Case Study: The Power of “Explaining” Pelvic Pain

Tracey was referred to WMHP with dyspareunia, vulvodynia, and pelvic floor muscle dysfunction following gynaecological surgery.  This case study explores the impact of psychological and social factors on Tracey’s pain experience. It highlights the importance of following a biopsychosocial approach incorporating therapeutic neuroscience concepts when developing an effective treatment program. 
Assisting patients to understand and address not only the biology involved, “the issues in the tissues”, but also the psychological and social factors contributing to their symptoms is an essential component to successful outcomes.

Subjective Assessment

  • History:
    • Tracey, a 64-year-old multiparous female, was referred to WMHP from a Urogynaecologist, with dyspareunia, vulvodynia, pelvic pain and pelvic floor muscle dysfunction.  These symptoms commenced following a vaginal hysterectomy, Anterior and posterior repair and TVT sling. 
    • Prior to surgery Tracey had a large vaginal prolapse and stress urinary incontinence and had unsuccessfully trialed conservative treatment including a pessary.
    • At her initial physio consultation, Tracey reported her main problem was inability to tolerate vaginal penetration since surgery due to severe pain. She was also experiencing pelvic pain with walking and exercise such as golf. In addition, she reported debilitating thoracic pain and spasm which commenced a few months post operatively.
  • Previous treatment: Tracey had two reviews at a Urogynaecologist clinic and was told “everything was well healed and there was nothing physically wrong”.
  • Bladder and bowel: both normal function.
  • Sexual function: Prior to the surgery Tracey reported no problems with intercourse, it was pain free and enjoyable despite the prolapse. Currently she was avoiding all forms of intimacy with her husband. 
  • Psychosocial questioning:
    • What was happening in your life when the pain started? Tracey described experiencing post-operative complications related to an adverse drug reaction which resulted in her being transferred to ICU. This was very traumatic for her and her husband compounded by the fact he was present when the incident occurred. Tracey had ongoing concerns her pain indicated “something must have gone wrong” as she had been reassured pre-operatively that it was a very routine procedure. One family member, who works in the medical field, was becoming frustrated with her slow recovery making statements like ‘you’ve healed and should be better by now’. Finally, their cherished elderly family pet became sick and had to be euthanized.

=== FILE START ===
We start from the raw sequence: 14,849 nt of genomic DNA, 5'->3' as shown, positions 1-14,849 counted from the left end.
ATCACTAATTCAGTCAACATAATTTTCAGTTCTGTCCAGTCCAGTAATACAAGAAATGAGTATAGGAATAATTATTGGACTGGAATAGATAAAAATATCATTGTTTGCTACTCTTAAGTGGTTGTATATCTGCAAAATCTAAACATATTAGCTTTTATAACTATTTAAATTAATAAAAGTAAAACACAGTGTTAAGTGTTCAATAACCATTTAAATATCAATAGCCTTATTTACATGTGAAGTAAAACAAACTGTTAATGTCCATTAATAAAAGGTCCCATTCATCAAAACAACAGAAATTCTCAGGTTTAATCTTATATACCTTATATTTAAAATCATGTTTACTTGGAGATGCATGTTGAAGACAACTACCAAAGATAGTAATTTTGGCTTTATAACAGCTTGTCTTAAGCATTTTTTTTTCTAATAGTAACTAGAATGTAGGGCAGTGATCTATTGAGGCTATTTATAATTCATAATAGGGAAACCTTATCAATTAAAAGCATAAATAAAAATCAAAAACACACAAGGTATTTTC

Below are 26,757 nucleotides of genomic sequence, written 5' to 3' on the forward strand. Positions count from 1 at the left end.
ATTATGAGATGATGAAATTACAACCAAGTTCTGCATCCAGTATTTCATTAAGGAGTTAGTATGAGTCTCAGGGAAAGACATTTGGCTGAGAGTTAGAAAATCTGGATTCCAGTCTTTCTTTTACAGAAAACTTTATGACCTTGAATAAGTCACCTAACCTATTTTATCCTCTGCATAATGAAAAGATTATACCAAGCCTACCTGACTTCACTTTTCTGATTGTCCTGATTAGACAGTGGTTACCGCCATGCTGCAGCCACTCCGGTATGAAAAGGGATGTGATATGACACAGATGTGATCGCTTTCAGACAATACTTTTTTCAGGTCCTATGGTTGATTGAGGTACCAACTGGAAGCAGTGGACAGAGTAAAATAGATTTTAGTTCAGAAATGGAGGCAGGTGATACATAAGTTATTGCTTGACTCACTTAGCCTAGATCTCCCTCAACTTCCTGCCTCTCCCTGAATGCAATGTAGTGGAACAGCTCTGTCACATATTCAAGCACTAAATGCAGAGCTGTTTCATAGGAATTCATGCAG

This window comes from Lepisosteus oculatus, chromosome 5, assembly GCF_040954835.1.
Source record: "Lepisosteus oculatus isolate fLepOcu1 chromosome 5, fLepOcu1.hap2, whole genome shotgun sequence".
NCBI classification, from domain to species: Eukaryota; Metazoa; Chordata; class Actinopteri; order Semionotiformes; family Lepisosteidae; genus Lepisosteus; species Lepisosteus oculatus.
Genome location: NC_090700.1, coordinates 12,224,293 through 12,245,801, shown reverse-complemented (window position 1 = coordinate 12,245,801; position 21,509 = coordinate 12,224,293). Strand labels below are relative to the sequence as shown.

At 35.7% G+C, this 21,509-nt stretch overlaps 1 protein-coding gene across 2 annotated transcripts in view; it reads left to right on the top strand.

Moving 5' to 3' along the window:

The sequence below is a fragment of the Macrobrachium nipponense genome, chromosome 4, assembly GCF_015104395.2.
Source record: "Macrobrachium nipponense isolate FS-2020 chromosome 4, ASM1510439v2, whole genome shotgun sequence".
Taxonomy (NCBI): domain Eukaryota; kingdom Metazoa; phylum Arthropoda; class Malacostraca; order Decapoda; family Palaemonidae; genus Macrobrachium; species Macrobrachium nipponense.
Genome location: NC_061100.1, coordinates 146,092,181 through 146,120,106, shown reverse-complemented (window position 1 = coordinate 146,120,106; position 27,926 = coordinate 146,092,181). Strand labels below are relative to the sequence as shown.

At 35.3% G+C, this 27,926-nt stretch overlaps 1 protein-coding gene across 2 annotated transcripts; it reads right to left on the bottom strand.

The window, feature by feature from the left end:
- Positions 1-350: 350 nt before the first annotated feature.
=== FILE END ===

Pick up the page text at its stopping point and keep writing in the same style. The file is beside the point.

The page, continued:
• How does the pain make you feel about yourself? Tracey described feeling something was ‘missing’, grieving the loss of her uterus, a symbol of her womanhood. She was deeply saddened she couldn’t enjoy intimacy with her husband as they had a strong relationship and had been looking forward to their life together as “empty nesters”. She was distressed that she couldn’t return to golf (as this was her main form of exercise and social interaction) or be actively involved with her grandchildren as she had pre-operatively. Overall, she reported feeling ‘sad, irritable, tired, lonely and had lost confidence.’
    • Is there anything you avoid? Intercourse, intimacy, golf, going out socially, active involvement with her grandchildren.

Objective Assessment

  • Normal appearance of vaginal tissues on visual inspection
  • Negative Q-tip testing at vulval vestibule 
  • Internal vaginal examination:
    • Anticipatory spasm, pain and increased resting tension of the levator ani > perineals. 
    • Spasm quickly settled during the examination with slow relaxed breathing and one finger insitu.